B-Gifted Foundation

Creativity and Technology to Address Human Rights, Enhance Peace and Sustainable Development  

B-Gifted supports women and children's rights, and our programs are geared towards ensuring that women and children stay at the center of development and are priotized. 

The rights of women has been supported by the UN  since the Organization's founding Charter was established. Article 1 of the UN Charter has the intention: “To achieve international co-operation in promoting and encouraging respect for human rights and for fundamental freedoms for all without distinction as to race, sex, language, or religion.”

Within the UN’s first year, the Economic and Social Council established its Commission on the Status of Women, as the principal global policy making body dedicated exclusively to gender equality and advancement of women.  Among its earliest accomplishments was ensuring gender neutral language in the draft of the Universal Declaration of Human Rights

The landmark Declaration, adopted by the General Assembly on 10 December 1948, reaffirms that “All human beings are born free and equal in dignity and rights” and that “everyone is entitled to all the rights and freedoms set forth in this Declaration, without distinction of any kind, such as race, colour, sex, language, religion, … birth or other status.”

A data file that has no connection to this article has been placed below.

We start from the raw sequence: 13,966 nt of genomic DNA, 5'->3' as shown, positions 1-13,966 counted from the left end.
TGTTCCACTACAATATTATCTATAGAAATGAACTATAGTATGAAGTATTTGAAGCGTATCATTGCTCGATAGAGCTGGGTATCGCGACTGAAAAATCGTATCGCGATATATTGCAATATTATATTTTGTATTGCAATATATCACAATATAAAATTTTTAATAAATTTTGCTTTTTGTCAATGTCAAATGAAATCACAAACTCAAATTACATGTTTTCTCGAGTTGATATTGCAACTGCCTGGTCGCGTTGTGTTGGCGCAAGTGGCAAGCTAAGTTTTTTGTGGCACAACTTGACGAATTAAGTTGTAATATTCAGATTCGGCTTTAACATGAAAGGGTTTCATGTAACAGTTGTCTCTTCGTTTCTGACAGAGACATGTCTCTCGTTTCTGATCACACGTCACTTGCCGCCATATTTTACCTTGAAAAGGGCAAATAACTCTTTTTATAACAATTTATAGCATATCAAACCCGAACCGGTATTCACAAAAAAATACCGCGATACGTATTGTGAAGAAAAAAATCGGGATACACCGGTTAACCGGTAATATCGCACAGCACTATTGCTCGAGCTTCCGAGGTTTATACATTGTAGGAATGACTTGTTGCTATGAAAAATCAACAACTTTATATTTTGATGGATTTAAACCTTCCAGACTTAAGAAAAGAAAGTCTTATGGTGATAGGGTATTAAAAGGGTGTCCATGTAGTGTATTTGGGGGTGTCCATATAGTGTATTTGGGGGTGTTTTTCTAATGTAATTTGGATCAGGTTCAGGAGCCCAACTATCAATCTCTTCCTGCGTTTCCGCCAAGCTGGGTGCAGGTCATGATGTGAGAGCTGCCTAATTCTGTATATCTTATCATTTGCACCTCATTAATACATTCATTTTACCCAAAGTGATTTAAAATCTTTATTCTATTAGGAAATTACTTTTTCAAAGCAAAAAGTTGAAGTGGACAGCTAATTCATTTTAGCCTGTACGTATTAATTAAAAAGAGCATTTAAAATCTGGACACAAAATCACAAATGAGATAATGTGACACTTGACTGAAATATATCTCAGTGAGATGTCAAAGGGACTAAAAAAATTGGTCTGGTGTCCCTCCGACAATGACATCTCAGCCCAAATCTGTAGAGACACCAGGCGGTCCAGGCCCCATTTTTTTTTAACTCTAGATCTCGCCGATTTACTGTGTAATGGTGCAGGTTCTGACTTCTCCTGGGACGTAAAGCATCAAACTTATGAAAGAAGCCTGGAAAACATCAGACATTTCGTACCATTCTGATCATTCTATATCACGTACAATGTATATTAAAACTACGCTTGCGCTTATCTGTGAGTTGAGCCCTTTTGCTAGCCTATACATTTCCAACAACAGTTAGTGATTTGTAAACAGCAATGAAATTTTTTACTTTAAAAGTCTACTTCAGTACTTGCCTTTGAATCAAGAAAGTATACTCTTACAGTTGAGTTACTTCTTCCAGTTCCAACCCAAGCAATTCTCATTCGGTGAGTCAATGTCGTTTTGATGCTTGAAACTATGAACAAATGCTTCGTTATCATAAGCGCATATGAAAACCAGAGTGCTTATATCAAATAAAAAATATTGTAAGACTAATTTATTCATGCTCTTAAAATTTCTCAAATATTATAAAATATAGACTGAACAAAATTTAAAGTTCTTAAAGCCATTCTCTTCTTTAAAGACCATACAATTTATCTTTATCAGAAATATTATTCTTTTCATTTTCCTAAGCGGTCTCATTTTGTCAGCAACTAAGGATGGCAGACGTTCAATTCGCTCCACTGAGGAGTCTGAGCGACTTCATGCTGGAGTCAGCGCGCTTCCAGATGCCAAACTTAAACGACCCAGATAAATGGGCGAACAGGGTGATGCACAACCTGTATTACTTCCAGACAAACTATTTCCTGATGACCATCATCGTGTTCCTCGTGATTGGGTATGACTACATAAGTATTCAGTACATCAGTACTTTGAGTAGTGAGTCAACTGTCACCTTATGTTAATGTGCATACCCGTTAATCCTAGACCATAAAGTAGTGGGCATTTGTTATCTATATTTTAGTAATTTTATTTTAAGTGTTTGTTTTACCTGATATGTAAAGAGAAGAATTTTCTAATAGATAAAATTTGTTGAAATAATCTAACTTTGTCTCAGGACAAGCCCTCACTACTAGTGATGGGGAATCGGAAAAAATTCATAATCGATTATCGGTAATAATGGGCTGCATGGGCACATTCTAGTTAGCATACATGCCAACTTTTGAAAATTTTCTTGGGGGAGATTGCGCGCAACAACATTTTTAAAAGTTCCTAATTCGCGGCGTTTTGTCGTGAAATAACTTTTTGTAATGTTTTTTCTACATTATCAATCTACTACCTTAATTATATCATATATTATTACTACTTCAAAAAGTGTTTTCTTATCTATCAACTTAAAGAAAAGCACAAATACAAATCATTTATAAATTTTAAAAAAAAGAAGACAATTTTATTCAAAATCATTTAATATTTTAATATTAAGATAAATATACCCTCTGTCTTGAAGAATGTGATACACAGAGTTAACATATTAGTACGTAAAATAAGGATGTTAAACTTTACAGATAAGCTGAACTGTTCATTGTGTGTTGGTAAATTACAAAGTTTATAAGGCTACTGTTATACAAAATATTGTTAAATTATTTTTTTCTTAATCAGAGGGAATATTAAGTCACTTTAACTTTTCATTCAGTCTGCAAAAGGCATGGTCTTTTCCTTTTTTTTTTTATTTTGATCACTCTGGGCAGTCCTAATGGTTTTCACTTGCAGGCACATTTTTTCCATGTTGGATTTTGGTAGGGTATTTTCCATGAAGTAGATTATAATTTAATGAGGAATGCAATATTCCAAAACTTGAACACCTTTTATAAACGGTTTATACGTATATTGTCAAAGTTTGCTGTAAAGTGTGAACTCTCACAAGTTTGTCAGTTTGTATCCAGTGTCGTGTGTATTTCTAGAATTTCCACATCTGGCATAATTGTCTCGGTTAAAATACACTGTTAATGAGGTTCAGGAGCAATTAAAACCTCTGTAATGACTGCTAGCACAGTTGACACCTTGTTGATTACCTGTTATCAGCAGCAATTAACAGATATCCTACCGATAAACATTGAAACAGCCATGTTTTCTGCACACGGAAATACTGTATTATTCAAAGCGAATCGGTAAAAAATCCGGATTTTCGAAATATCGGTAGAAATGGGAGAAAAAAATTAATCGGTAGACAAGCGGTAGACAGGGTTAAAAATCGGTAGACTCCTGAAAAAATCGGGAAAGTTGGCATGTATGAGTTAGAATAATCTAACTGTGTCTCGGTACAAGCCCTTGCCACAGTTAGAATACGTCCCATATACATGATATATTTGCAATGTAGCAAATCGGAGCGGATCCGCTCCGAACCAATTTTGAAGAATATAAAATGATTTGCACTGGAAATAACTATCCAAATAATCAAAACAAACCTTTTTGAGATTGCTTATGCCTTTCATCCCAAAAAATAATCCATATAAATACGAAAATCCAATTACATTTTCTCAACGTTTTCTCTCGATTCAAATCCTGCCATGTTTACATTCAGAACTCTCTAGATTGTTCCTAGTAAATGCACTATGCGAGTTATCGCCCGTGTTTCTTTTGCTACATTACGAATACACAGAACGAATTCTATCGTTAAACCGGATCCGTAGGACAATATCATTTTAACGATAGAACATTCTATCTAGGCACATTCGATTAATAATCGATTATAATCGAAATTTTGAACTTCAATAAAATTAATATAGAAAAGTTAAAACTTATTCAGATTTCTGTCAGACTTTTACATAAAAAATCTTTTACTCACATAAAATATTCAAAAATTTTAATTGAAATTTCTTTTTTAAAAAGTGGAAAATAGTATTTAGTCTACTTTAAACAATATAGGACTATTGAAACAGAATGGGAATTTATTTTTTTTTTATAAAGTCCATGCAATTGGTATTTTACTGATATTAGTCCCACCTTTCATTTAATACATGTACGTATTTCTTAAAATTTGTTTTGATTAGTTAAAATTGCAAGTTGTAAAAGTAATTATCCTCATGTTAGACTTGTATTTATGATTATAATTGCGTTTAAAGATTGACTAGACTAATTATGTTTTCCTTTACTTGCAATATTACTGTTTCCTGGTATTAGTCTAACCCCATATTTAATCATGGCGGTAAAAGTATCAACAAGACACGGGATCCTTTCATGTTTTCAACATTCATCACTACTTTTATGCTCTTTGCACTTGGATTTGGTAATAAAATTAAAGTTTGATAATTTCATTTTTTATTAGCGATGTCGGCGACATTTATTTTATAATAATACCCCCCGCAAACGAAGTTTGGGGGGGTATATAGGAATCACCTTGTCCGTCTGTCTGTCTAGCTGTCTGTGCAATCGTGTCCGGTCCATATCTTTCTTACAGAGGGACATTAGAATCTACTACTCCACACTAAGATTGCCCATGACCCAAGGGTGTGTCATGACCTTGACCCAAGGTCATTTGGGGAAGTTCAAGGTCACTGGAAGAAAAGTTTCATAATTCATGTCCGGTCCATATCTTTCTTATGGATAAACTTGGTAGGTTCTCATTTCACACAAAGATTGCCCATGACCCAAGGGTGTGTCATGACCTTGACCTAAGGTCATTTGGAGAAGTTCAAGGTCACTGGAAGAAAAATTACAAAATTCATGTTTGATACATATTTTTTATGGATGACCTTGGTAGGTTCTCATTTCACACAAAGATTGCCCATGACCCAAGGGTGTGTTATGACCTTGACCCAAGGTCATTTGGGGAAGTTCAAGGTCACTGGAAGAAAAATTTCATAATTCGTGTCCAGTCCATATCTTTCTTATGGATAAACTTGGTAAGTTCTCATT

In the lead-up to the Millennium Development Goals (MDGs) Summit in September 2010, the Secretary-General launched a global effortconvening 40 key leaders to define a collective strategy for accelerating progress on women's and children's health. 

"The fundamental transformation that took place in Beijing was the recognition of the need to shift the focus from women to the concept of gender, recognizing that the entire structure of society, and all relations between men and women within it, had to be re-evaluated. Only by such a fundamental restructuring of society and its institutions could women be fully empowered to take their rightful place as equal partners with men in all aspects of life. This change represented a strong reaffirmation that women's rights were human rights and that gender equality was an issue of universal concern, benefiting all."

In the aftermath of the Millennium Declaration of the September 2000 Millennium Summit, gender issues were integrated in many of the subsequent Millennium Development Goals (MDGs) — and explicitly in Goal No. 3 (“Promote gender equality and empower women”) and Goal No. 5 (“Reduce by three quarters the maternal mortality ratio”).  The UN system is mobilized to meet these goals.




Through our efforts in Sierra Leone we are constantly  leveraging the enormous power of sport soccer in education of youth on subjects of  peace, reconciliation and anti-bullying. Sports for peace and post-Ebola recovering is further enabling young people to gain self-empowerment, recognize their talents and impact profoundly their lives and those of others in the communities

 Our ‘Young peace players initiative, is a soccer and sports program that creates a safe and neutral space where young people can begin to form deep personal bonds and formulate enduring or lasting friendships.